June 6, 2024

Advent Guide Art Submissions Now Open


Advent: What Are You Waiting For? 

I’ve learned how much the Advent season holds,
how it breaks into our lives with images of light and dark,
first and last things, watchfulness and longing, origin and destiny.
Kathleen Norris
(Quoted in Living the Christian Year, Bobby Gross)


Some form of Advent, or preparation for Christmas, has been practiced by Christians since early in the history of the Church. Its place in the Christian calendar makes space for us to remember the longings of those who came before Christ, and it recognizes that in spite of the arrival of God in the life of Jesus, there’s still so much that God hasn’t done yet. There’s still so much injustice. There’s still much that’s broken. There’s still so much need for healing and wholeness. 

So we join with those who have come before us by letting this question provoke us:

What are you waiting for? 

It’s hard to wait. It’s hard to acknowledge that some of the things we long for most – some of the things we need the most – don’t arrive on any timeline that we can control. We wonder if they’ll ever arrive at all.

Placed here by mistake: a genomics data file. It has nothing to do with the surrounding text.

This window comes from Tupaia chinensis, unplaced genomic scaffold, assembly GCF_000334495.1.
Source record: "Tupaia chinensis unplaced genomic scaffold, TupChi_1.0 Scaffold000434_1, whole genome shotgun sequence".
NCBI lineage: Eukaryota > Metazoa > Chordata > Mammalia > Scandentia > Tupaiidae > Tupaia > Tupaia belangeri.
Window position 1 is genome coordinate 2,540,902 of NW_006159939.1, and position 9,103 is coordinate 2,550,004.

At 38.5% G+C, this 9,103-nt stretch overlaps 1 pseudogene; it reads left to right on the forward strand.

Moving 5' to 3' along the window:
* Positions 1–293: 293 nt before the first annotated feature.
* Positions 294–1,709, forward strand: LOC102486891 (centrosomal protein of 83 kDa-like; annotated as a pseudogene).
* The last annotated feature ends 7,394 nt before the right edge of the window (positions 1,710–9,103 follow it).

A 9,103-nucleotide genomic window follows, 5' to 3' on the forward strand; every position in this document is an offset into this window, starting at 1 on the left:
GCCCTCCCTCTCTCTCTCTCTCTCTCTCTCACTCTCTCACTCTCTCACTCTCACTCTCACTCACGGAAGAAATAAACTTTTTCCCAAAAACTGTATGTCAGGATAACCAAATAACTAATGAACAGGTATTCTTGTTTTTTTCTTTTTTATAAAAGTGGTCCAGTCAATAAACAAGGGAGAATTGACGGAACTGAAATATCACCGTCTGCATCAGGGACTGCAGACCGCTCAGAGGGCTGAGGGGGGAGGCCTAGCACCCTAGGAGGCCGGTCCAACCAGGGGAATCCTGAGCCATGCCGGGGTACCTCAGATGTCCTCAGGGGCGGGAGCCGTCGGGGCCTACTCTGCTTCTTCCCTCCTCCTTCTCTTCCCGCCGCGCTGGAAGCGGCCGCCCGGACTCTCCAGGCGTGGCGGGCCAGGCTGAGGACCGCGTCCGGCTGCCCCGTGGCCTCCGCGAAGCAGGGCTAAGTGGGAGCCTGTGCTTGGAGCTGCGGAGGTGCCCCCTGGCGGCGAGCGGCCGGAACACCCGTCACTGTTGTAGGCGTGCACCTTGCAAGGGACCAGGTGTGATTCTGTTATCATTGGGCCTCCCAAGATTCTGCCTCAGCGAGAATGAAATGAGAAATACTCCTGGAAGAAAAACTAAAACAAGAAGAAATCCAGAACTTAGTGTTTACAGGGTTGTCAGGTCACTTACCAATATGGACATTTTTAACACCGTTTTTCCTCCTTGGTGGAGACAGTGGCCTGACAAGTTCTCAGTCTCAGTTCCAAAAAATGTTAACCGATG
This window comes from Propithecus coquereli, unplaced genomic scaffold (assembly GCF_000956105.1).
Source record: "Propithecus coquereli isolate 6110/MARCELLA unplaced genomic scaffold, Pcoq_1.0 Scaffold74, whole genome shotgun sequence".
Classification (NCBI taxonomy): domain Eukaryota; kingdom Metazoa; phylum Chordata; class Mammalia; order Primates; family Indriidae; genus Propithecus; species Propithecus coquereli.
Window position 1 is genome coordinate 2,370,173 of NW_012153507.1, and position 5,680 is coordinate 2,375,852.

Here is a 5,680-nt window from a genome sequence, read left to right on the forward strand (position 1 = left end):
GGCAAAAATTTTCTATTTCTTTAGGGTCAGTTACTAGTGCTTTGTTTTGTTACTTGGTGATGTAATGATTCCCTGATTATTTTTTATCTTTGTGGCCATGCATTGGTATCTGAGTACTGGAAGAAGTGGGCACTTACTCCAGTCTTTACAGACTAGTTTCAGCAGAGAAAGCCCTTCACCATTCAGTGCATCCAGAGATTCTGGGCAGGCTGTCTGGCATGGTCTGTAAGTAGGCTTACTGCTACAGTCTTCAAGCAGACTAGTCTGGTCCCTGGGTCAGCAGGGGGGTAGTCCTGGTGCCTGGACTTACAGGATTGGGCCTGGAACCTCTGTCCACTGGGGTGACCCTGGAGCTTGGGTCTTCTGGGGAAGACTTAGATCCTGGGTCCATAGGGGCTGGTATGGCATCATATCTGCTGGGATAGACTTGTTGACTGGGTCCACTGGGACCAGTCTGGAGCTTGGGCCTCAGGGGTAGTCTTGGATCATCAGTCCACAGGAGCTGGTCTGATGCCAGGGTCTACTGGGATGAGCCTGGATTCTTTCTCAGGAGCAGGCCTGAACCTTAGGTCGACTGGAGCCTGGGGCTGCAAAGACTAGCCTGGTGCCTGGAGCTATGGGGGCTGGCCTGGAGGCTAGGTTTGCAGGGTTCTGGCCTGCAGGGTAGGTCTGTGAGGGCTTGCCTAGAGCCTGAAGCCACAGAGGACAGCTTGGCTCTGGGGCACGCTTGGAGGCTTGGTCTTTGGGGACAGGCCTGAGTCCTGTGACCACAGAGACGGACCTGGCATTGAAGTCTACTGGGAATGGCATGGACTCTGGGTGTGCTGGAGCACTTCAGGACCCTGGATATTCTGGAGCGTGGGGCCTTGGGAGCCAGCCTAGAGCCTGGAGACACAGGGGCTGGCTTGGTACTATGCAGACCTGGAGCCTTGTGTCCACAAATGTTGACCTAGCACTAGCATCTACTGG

With all the lines we’ve drawn, with all the enemies we’ve created, with all the unjust divisions and privileges that raise up some while pulling down others, will we ever really learn how to love one another? Will there ever be real peace in the world? 

With all the suffering, all the illness, all the ways that we’re unwell – physically, emotionally, mentally, spiritually – will we ever find healing? 

With all the loneliness that so many of us feel – not just a loneliness for human company, but a loneliness for God – will we ever find that Presence that can truly hold us? 

It’s tempting to pretend that we’re not waiting for anything. It’s tempting to pretend that everything is fine, and we’re in control, and the things we need are right on schedule. But they’re not. And we’d be better off if we shared the honesty and vulnerability of the Psalmist who cries out: “How long, O Lord? Will you forget me forever?” (Psalm 13)

The question, though (what are you waiting for?) could be heard another way, and there’s another way of honoring advent, too. 

Because while so many of our longings are unfulfilled, and so much of the world can feel bleak and absent of the presence of God, Advent means “arrival”. It’s a season where we light candles in the dark, keeping vigil, because we believe that God has already arrived, and that God will continue to arrive. God has lived God’s life in a body not unlike our own. God has taken up residence in the human experience, having wrapped Godself up in flesh and blood. It’s a season to train our senses for the already-here presence of God, and to stop waiting to do our part in the world. If God has already lived God’s life in a body like ours, then maybe it’s time for us to stop waiting and start doing. Maybe the vigil of Advent is one that calls us to see the opportunities that are right in front of us, and so when Advent asks us what are you waiting for? it invites us to act.